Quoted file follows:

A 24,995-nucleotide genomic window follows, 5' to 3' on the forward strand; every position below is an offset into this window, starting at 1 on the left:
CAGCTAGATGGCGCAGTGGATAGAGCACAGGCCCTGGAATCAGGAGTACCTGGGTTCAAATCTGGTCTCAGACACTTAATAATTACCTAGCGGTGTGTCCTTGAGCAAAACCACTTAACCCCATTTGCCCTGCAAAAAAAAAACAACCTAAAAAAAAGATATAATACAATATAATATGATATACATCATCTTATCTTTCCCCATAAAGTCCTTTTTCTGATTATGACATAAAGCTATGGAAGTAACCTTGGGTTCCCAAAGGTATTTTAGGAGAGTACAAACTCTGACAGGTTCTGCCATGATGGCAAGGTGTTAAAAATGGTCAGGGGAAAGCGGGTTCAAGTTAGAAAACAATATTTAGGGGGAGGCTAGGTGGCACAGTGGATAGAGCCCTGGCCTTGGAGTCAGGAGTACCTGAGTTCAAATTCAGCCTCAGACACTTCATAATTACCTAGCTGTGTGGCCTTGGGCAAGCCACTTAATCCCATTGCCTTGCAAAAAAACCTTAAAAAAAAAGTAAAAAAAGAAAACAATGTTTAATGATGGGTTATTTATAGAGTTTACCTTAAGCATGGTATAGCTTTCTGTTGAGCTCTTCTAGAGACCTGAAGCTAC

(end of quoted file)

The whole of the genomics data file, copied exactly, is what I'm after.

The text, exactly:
A 24,995-nucleotide genomic window follows, 5' to 3' on the forward strand; every position below is an offset into this window, starting at 1 on the left:
CAGCTAGATGGCGCAGTGGATAGAGCACAGGCCCTGGAATCAGGAGTACCTGGGTTCAAATCTGGTCTCAGACACTTAATAATTACCTAGCGGTGTGTCCTTGAGCAAAACCACTTAACCCCATTTGCCCTGCAAAAAAAAAACAACCTAAAAAAAAGATATAATACAATATAATATGATATACATCATCTTATCTTTCCCCATAAAGTCCTTTTTCTGATTATGACATAAAGCTATGGAAGTAACCTTGGGTTCCCAAAGGTATTTTAGGAGAGTACAAACTCTGACAGGTTCTGCCATGATGGCAAGGTGTTAAAAATGGTCAGGGGAAAGCGGGTTCAAGTTAGAAAACAATATTTAGGGGGAGGCTAGGTGGCACAGTGGATAGAGCCCTGGCCTTGGAGTCAGGAGTACCTGAGTTCAAATTCAGCCTCAGACACTTCATAATTACCTAGCTGTGTGGCCTTGGGCAAGCCACTTAATCCCATTGCCTTGCAAAAAAACCTTAAAAAAAAAGTAAAAAAAGAAAACAATGTTTAATGATGGGTTATTTATAGAGTTTACCTTAAGCATGGTATAGCTTTCTGTTGAGCTCTTCTAGAGACCTGAAGCTAC